If the Meeting can be Held via Electronic Means

The articles of association of companies may permit voting by electronic means without personal presence. In this case, according to the Section 3:74 (2) of the Civil Code, participation may occur via electronic communication in a way which enables the identification of the members and mutual and unrestricted communication between them. Eligible electronic communication devices include, but are not limited to, the latest versions of Skype or Microsoft Teams software, as well as videoconferencing services available through bluejeans.com. The means of holding of the general meeting must be indicated in the invitation, possibly supplemented with a provision stating that, in the event that the emergency is declared to be over, personal attendance is also an option. It is important to note that if the general meeting is held in this form, electronic devices that do not permit the identification of the participants of the general meeting (i.e.: identification by presenting identity documents) and mutual, unrestricted communication are not appropriate. The holding of the meeting is conditional on the usage an electronic tool which is capable of simultaneously transmitting and live recording sound and images, and the keeping of written minutes. According to Dr. Gábor Horváth, a larger number of participants may pose problems in terms of building an appropriate network infrastructure. Using professional corporate technologies may be a solution, but free conference call services available through various web services are typically not suitable for large meetings.

Attendance by a Proxy

According to Kapolyi Law Firm’s Senior Attorney, a further option is for the members or shareholders to attend the meeting via proxy. This is possible even if the articles of association do not allow the general or members’ meeting to be held by electronic means. In this case, it is possible that all members or shareholders would authorize the same person. The proxy will thus be able to hold the general meeting in the presence of one other person, who confirms the minutes. Where the articles of association permit, the address of the authorized representative can be indicated to be venue of the meeting. It is crucial that the invitation contains all items on the agenda, which will enable the members or shareholders to express their opinion without being physically present. If a member or shareholder is only able to issue his authorisation abroad, it shall be duly presented in accordance with the laws governing the authentication and legalisation of documents issued abroad. This means that it is necessary to have the authorisation Apostilled.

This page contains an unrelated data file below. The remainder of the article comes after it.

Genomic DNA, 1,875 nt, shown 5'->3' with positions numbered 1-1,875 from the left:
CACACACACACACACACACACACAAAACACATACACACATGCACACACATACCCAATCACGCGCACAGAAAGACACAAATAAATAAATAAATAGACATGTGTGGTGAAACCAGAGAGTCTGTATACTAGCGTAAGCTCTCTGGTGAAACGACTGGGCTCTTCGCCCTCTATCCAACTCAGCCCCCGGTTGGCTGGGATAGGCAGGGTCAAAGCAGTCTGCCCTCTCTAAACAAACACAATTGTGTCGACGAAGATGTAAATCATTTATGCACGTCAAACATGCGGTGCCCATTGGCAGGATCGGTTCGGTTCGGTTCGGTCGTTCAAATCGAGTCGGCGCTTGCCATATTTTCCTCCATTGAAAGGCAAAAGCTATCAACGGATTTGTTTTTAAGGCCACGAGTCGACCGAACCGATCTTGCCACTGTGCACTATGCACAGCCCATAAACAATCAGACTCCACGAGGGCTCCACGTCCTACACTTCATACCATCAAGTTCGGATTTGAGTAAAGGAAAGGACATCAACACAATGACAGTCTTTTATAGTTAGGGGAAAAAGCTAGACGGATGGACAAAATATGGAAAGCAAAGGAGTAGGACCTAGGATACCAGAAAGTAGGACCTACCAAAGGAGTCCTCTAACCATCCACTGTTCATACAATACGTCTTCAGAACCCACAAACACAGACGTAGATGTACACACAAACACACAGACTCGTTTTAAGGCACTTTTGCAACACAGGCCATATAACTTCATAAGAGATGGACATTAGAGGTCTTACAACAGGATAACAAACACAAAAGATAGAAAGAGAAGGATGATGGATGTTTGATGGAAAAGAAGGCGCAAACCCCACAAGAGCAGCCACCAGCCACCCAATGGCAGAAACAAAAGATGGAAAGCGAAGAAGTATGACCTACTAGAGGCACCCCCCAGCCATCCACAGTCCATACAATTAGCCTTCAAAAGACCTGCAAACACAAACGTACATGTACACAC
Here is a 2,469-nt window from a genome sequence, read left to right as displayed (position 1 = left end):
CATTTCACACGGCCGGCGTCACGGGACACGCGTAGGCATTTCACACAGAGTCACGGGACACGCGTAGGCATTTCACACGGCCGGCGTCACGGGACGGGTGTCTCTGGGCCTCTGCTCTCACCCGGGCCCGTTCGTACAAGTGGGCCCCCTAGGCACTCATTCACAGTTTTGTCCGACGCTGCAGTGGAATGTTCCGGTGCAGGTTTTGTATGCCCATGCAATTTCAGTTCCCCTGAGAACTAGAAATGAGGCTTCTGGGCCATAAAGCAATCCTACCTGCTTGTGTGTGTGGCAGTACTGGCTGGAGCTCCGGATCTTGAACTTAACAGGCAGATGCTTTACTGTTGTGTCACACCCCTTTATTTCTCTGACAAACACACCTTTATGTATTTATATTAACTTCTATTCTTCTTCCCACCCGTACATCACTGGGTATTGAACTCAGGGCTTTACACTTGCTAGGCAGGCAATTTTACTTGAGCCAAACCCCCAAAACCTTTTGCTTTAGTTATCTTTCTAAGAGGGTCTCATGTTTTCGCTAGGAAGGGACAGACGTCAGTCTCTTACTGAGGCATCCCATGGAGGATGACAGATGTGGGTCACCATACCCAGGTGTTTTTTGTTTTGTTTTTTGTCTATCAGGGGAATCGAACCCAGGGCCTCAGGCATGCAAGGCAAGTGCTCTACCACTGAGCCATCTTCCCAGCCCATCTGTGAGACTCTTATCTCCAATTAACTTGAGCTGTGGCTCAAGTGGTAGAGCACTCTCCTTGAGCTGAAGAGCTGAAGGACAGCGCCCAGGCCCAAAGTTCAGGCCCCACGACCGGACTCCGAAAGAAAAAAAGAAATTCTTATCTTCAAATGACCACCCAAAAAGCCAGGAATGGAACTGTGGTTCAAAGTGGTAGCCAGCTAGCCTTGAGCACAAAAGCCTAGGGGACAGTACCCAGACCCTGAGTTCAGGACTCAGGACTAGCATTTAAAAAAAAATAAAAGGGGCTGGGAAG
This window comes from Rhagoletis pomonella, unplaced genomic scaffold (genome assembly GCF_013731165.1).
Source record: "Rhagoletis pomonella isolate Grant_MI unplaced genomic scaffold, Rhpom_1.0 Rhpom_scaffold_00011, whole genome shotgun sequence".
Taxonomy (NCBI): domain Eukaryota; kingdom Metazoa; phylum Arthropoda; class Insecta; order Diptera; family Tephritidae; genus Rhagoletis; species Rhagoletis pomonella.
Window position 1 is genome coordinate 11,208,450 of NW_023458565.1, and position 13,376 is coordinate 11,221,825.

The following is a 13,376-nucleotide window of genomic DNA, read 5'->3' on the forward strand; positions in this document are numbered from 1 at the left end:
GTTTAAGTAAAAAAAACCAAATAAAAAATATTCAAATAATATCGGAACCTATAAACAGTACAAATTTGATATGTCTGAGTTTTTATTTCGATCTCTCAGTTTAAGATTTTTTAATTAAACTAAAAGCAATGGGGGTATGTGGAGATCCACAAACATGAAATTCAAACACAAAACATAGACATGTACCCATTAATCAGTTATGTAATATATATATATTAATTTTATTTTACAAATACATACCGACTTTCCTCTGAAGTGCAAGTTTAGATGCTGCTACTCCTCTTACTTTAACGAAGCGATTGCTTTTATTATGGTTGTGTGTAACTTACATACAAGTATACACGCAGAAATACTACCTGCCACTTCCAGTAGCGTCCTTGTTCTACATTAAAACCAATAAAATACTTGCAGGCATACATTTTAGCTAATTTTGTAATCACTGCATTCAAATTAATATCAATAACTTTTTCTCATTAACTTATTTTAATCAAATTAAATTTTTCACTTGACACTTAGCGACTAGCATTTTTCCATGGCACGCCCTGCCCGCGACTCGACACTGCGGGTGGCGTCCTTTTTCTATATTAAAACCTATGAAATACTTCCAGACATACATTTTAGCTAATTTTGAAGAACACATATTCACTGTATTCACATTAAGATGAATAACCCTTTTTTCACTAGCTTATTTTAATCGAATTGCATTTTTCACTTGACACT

Decision-Making in Writing

Where possible, decisions may be made in writing without holding a meeting (except for publicly listed companies). When voting in writing, the draft decision must also be sent to members who do not have voting rights on the particular matter. Written decision-making is not possible for publicly listed companies, and this option is generally available to smaller entities.